Q: I’m trying to get ripped and I don’t know if I’m just looking at myself too often or what. I was a fat fuck over the winter at 176 (Christmas time), and I’m down to 158 as of last Sunday. I stayed in that guideline of losing 1-2 pounds a week. Some weeks I gained a little and some weeks I stayed the same. But when I look in the mirror, my love handles and gut are still hanging around somewhat. I feel like when I was 155 before I went on a bulk, I was much leaner. But in the mornings, man, I feel awesome! My six-pack is pretty chiseled. What’s your opinion? I’m still overeating protein; I decrease it slowly as my weight loss stalls. I do two days of HIIT 20 minutes per session, either after workout or first thing in morning before breakfast. Impossible to be losing muscle, right? Thanks
A: Wow, you are all over the place, buddy! Let’s try and take things one category at a time. First off, I don’t know anything about your nutrition plan aside from the fact that you’re getting enough protein. I wouldn’t back off that as you’ve been doing. Keep your protein constant, and decrease carbohydrates and fats as needed. Most of your carbs should be eaten around your workouts, before and after them. Write down your meals, record the macronutrients in a journal along with your weight each day, and you should have an idea what may or may not need to be adjusted.
Next up, your cardio is not nearly enough to get lean on, unless you have a very fast metabolism; and it doesn’t sound like you do. You should be doing cardio every day! That’s what it takes for most of us to get lean. The reason you look tighter when you wake up is because you’re dehydrated. We all look better like that, but you need water. In fact, I would be sure to drink at least a gallon a day.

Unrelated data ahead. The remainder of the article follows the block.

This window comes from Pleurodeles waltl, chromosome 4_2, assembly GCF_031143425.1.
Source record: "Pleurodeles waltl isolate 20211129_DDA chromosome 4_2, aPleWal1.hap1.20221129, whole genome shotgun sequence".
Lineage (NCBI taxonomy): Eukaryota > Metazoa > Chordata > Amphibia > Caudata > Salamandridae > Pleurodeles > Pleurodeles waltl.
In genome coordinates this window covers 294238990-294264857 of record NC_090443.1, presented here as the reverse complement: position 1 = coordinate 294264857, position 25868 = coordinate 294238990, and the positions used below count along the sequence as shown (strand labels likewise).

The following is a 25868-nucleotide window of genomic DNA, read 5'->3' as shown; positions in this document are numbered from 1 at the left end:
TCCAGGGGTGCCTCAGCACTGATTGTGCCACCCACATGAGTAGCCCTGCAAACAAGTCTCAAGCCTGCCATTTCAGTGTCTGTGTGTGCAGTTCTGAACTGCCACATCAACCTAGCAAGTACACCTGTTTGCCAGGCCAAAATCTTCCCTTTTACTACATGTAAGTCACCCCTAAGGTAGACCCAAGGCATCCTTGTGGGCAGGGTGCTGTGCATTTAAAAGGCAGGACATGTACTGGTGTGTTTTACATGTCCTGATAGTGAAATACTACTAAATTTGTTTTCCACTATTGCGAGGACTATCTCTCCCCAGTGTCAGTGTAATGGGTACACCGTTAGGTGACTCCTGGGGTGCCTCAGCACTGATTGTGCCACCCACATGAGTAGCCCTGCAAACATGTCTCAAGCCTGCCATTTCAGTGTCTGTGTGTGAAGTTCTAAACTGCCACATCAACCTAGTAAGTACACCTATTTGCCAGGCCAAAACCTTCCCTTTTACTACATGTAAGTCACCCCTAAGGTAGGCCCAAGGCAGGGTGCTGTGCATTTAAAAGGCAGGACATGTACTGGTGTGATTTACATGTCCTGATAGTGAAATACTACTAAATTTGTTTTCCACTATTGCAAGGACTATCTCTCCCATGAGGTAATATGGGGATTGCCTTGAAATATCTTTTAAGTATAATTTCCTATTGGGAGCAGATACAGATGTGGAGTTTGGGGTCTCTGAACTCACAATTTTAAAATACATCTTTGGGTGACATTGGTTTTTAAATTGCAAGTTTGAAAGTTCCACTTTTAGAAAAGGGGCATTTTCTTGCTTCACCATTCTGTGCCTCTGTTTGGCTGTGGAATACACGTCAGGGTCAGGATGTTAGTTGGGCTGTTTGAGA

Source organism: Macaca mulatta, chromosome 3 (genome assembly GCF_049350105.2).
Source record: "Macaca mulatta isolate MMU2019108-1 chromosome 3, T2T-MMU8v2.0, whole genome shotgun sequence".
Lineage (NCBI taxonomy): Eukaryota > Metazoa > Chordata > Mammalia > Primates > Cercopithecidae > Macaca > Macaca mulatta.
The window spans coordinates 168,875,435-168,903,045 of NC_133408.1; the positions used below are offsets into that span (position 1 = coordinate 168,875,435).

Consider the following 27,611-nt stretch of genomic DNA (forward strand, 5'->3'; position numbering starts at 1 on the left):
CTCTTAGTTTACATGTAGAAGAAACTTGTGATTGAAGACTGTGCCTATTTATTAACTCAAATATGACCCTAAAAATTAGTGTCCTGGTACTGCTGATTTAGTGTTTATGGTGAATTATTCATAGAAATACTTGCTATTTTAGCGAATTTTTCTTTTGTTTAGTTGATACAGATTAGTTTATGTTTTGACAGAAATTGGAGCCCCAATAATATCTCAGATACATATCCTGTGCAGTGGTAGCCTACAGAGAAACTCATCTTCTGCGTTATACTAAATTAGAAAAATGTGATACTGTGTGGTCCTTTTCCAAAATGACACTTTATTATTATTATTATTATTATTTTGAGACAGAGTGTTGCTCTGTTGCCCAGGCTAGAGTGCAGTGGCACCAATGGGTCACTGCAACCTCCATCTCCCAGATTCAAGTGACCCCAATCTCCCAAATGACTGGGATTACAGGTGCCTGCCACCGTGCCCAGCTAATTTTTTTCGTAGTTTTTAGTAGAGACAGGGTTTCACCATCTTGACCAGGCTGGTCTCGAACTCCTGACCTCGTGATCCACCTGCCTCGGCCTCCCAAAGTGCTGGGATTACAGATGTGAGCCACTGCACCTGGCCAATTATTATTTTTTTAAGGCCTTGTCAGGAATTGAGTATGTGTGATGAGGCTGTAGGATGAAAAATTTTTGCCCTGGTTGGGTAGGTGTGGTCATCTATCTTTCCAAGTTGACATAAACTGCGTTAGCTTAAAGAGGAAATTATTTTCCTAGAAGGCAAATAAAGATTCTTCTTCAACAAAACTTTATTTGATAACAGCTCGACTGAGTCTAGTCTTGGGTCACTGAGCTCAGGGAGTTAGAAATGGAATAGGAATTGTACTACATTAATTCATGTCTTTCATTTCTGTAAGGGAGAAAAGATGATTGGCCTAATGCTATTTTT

You should also be eating plenty of green veggies, some of them raw, to give you fiber and bulk so you stay regular. Take digestive enzymes with each meal too. Proper digestion and keeping your digestive tract running smoothly is important for overall health, and it’s key to fat loss too. You don’t want to be all backed up!
Finally, you shouldn’t be losing muscle as long as your protein is high and your overall calories aren’t too low. As long as you aren’t losing much strength in the gym, you aren’t losing muscle. A lot of times when guys lose weight and get leaner, they think they are losing muscle because a lot of the “bulk” they gained while bulking up wasn’t muscle as they thought, but body fat.
1 scoop Impact Pump (helps increase blood flow and transportation of nutrients while significantly helping the focus for mind-muscle connection)
1 scoop Aminocore (prevents muscle tissue breakdown during training)
10g Glutamine (helps with DOMS, insulin sensitivity, gut health, and immune system)
5g Creatine (for that fast-acting, explosive power needed to push weights and helps with muscle hydration)
1 scoop Carbion (50g carbs) (really helps with energy and endurance during workout by giving your body carbs that don’t have to be digested, therefore they are readily available for fuel)
2 scoops IsoFlex (fast-digesting protein with essential amino acids to start the building or repairing process immediately)
10g Glutamine again (helps with DOMS, insulin sensitivity, gut health and immune system)
Give these a try and watch your energy, intensity and pumps dramatically increase in the gym.
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Learn more about Johnnie Jackson at https://allmaxnutrition.com/pages/johnnie-jackson